Pakistan Reader# 210, 22 September 2021
Inherent fault lines in Baloch politics, weak foundations of the provincial assembly, and intervention from Islamabad continue to keep political stability at bay in BalochistanD. Suba Chandran
On 14 September 2021, a group of opposition members had approached the secretary of the Balochistan provincial assembly, calling for a no-confidence motion against the chief minister. Subsequently, the Secretariat forwarded the request from the opposition members to the Governor so that the latter could convene the provincial assembly to have the motion initiated. On 19 September, the Governor’s office returned the request, refusing to allow the motion on technical grounds. The opposition has reported filing a new request, addressing the “technicalities” in the motion.
Why is the opposition angry with Chief Minister Jam Kamal Khan Alyani? What is the case against him? Why did the Governor’s office refuse the request? And what does the above mean?
The curious case of Baloch provincial assembly
Though Balochistan is the largest province in Pakistan, in terms of the strength of the provincial assemblies, Balochistan is the smallest. It has only 65 members; Punjab has 371, followed by Sindh (168) and Khyber Pakhtunkhwa (145). Unlike the Baloch provincial assembly, the other three assemblies are politically stable, with the ruling party having a majority (PTI in Punjab and KP and PPP in Sidh). In Balochistan, the government is led by a coalition led by the BAP (Balochistan Awami Party) and the PTI. The ruling coalition has only 35 seats; the opposition led by the MMA and Balochistan National Party (Mengal) has 22 seats.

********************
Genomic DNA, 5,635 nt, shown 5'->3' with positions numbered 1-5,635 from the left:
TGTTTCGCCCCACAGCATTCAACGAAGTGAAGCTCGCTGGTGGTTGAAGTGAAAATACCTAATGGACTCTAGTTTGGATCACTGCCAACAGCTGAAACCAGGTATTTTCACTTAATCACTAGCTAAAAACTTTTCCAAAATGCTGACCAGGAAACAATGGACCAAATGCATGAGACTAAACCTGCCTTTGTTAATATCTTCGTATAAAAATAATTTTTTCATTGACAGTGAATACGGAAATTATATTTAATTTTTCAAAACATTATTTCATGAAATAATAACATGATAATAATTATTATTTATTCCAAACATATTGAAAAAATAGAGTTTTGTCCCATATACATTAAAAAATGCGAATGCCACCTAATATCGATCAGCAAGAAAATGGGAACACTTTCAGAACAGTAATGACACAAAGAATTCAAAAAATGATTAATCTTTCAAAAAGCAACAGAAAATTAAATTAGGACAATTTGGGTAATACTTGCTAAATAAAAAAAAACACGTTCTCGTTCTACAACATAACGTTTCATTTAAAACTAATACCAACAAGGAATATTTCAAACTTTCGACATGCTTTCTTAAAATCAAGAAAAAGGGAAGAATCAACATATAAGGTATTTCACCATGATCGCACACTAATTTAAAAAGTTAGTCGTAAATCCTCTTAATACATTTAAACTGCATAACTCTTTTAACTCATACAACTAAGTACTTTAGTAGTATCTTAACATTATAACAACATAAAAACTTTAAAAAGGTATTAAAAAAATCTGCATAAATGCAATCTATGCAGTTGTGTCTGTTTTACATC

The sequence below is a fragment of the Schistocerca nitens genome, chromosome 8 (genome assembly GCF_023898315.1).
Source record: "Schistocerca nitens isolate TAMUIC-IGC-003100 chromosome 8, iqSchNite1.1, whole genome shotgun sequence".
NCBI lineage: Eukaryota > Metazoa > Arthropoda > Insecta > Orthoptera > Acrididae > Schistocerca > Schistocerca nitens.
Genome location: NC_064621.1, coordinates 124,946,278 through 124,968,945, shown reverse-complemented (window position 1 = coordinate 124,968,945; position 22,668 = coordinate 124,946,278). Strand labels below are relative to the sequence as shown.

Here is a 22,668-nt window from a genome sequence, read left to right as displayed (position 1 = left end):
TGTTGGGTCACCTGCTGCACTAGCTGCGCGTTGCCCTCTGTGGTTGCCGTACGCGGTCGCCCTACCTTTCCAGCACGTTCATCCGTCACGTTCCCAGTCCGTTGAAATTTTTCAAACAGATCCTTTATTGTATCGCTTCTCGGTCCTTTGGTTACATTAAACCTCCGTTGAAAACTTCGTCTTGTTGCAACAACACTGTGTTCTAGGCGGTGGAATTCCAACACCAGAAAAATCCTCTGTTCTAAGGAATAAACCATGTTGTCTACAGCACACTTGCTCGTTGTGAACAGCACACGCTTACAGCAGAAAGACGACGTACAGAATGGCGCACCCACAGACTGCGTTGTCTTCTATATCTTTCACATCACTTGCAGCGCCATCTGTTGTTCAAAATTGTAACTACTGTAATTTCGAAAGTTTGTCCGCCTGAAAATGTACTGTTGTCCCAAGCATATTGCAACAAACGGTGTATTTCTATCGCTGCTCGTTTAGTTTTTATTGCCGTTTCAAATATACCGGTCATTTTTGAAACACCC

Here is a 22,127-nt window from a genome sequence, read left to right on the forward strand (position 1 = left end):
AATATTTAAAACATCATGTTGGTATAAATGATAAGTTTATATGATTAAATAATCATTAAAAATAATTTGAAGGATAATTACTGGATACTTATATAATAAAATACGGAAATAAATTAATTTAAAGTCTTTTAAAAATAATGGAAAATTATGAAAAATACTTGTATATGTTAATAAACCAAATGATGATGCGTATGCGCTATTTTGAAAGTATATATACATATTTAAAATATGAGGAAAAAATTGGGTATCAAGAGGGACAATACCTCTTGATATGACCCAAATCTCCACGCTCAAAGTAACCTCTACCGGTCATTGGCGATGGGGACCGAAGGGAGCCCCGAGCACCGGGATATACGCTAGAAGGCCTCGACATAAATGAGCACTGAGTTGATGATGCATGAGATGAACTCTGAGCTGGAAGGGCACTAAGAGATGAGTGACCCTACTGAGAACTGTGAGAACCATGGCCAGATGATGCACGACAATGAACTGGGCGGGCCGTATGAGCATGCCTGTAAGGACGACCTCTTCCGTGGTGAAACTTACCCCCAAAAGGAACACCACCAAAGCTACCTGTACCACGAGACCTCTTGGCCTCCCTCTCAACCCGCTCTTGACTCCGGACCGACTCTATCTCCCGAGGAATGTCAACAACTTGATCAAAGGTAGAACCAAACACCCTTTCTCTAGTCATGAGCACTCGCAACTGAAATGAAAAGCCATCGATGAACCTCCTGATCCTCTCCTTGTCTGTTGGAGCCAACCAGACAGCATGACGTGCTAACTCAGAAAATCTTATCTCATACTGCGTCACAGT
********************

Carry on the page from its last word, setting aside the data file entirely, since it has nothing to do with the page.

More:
The nature of the Baloch provincial assembly and the Baloch politics ensured that the former always remained weak internally. When compared with the other three provincial assemblies, the Baloch assembly has been the weakest, in terms of absence of a strong regional political party with an ethnic base, like the PML-N, PPP and ANP. If internal politics between the various Baloch politics played a role in keeping the Baloch assembly weak, constant external interventions from Islamabad and Rawalpindi made it worse.
The curious case of BAP and Jam Kamal Khan Alyani
The Balochistan Awami Party (BAP), was formed only in 2018. There was political engineering just before the elections, and the BAP was “formed” on the eve of the 2018 elections. Many suspect the role played by the Deep State, giving the political space for the BAP to form the government in Balochistan provincial assembly following the 2018 elections.
Jam Kamal Khan Alyani, the current chief minister of Balochistan, who heads the BAP alliance, comes from Lasbela, and belong to the Jam family. In the 2013 general elections, he won a seat for the National Assembly; and served as a minister in the PML-N cabinet. In 2018, he quit the PML-N, one month before the elections, became the President of the newly formed BAP, and the chief minister of Balochistan subsequently.